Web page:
Dhatura is the new girl: mysterious and curious, and no one knows her true story.

So those are the main teen players; there are also the parents of some of them, and three ancient people whose lives are forever intertwined in Glimmerbight…as well as some secret bad actors from our time. I won’t spoil that part!

There’s something to relate to in each character, though I’m probably most like Gen, Jas, and Mira. I do understand, though, what it’s like to be the “new girl” like Dhatura.

One of the subgenres of this story is Lunarpunk. What drew you to this darker aesthetic and how does it impact the setting and story?

I was always an astronomy buff, sneaking out at night in the country to study the stars. I was into crystals like amethysts (my birthstone) not for mysticism but for science and discovery. Yet I always loved the nocturnal wonders of nature, and the stories night inspires. I do also confess a love for anything that glows in the dark! Lunarpunk is the opposite of Solarpunk, so that a futuristic society does most of its society activity at night. I love the idea of celebrating Night Living, even though I’m actually a morning person.

How did you come to write SFF? Have you always written in this genre, or was it a more gradual transition?

I’ve written SFF since before age 10! It’s what I loved most to read and therefore what I enjoy writing (although I also write horror, mystery, slice-of-life, and poetry).

Does your degree in ecology and evolutionary biology inform your worlds and stories at all, and if so, how?

I don’t always push the science hard in my SFF, but I do like to ground things in ways that make sense. I like to make sure characters interact with their environments and are impacted by them. In this book, I describe different adaptations species have to their environment, and also how things like erosion can affect the landscape over time.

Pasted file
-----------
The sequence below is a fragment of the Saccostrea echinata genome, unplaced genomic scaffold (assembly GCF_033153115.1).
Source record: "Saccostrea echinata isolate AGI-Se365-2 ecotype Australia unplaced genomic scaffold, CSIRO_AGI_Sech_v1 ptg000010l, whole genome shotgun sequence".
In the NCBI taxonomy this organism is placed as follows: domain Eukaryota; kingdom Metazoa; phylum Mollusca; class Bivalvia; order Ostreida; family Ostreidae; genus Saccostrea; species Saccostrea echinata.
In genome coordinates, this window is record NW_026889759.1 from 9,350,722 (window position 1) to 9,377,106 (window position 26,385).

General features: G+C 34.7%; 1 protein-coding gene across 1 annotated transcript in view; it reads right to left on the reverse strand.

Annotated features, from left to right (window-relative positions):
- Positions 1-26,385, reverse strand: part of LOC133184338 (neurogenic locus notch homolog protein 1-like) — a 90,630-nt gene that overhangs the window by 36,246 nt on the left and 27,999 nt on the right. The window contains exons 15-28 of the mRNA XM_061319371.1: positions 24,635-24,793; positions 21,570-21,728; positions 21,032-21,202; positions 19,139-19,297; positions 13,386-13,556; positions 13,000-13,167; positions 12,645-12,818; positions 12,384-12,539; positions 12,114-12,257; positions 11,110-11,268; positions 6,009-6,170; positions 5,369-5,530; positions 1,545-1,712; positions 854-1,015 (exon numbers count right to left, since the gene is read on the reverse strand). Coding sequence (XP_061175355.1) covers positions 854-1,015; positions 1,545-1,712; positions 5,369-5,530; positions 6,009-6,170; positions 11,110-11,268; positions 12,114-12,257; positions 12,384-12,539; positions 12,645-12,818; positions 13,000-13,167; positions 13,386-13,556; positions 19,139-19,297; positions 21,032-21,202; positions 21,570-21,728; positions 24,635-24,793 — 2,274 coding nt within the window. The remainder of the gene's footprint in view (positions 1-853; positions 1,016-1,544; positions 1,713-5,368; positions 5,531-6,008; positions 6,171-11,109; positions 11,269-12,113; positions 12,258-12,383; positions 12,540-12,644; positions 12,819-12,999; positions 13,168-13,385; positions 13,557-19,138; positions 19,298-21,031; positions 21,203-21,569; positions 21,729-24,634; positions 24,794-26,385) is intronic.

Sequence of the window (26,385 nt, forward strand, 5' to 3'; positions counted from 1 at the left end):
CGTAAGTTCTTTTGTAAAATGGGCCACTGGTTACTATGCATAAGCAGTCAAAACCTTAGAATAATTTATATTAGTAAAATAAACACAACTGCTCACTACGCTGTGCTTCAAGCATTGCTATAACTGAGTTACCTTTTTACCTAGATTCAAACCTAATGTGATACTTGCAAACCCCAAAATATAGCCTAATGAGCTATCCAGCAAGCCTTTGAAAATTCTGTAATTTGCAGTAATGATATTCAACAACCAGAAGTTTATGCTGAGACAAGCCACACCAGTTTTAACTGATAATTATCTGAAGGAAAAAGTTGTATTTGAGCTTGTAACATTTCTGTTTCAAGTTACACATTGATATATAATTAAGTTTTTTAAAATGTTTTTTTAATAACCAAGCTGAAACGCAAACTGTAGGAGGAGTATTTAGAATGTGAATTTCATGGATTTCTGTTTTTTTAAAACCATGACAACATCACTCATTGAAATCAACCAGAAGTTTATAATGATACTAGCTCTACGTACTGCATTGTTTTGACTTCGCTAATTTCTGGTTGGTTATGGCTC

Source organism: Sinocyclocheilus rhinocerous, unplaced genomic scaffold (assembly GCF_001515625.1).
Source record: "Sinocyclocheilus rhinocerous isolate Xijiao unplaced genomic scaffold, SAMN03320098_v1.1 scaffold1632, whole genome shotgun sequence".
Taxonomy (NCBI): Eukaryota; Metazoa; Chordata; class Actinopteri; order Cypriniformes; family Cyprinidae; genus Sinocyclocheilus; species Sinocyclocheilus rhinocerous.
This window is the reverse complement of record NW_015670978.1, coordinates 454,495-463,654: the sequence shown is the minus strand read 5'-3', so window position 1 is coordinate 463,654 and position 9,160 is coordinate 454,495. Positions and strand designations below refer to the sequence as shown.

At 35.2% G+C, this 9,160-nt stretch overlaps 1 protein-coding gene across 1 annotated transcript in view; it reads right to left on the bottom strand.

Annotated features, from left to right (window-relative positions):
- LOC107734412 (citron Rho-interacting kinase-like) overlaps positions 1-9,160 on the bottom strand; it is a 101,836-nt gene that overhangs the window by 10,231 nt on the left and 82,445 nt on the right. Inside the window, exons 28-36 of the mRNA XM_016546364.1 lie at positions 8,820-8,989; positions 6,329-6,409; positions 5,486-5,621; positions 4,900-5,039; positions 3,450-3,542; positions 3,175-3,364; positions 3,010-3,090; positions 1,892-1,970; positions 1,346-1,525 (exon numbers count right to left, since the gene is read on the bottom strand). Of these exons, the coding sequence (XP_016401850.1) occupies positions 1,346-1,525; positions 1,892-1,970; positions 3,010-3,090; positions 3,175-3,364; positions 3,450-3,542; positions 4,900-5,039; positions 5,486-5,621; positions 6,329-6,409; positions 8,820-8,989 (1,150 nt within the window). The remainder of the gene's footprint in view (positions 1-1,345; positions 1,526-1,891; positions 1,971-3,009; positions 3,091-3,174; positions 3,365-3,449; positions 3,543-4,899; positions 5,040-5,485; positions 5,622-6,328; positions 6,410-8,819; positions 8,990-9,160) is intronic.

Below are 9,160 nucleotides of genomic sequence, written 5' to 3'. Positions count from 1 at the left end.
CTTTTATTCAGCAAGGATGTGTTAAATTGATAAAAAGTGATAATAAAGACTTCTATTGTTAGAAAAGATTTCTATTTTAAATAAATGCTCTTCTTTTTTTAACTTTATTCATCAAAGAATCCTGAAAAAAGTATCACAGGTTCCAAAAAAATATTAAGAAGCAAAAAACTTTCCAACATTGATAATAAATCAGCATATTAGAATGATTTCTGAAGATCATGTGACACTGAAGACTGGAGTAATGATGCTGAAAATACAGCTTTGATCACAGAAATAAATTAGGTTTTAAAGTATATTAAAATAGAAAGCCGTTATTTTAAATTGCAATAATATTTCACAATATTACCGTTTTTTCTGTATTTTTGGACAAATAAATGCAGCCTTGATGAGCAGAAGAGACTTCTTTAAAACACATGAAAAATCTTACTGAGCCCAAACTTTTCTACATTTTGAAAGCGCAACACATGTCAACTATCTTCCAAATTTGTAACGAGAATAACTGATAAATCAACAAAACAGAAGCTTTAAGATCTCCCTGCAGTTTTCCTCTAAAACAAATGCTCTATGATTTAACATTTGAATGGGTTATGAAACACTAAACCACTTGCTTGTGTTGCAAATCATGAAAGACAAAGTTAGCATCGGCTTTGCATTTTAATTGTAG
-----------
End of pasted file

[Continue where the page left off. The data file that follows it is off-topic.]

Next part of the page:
You already have a host of SFF books available to readers, including The Shadow Galaxy and The Questrison Saga. What made you decide to write this one for young adult readers, and did it offer something new to you as a seasoned author in the sci-fi genre?

I enjoyed having big adventures when I was a kid, and watching and reading them too. It seemed like a natural thing to write about that.

Did you find any challenges while writing The Inn at the Amethyst Lantern? How did you overcome them?

Writing a book in two months on deadline was a great challenge, but I pushed through and got it done. Then I turned around and wrote two different books after that, and I’m writing a new one now. The idea is to get things done first!

We’d love a hint about any of your current projects! More SFF? Anything that might surprise your readers?

As Jendia Gammon I am writing a broad spectrum of both SFF, epic fantasy, and horror and thriller fiction. Readers can find more at and as soon as I can announce new projects, I will.

Have any shows, movies, books, or games influenced your own work at all?

I’ve mentioned adventure movies and books, so those came into play a lot. I loved strong girl characters like in L. Frank Baum’s Oz books, Robin McKinley’s books, etc. I’m a big fan of science fiction, fantasy, and horror, across the board.

If you could give any advice to authors set to make their debut, what would it be?

Remember to have fun! You’ve got to a wonderful place in your career. Step back and enjoy it and be proud of what you’ve accomplished.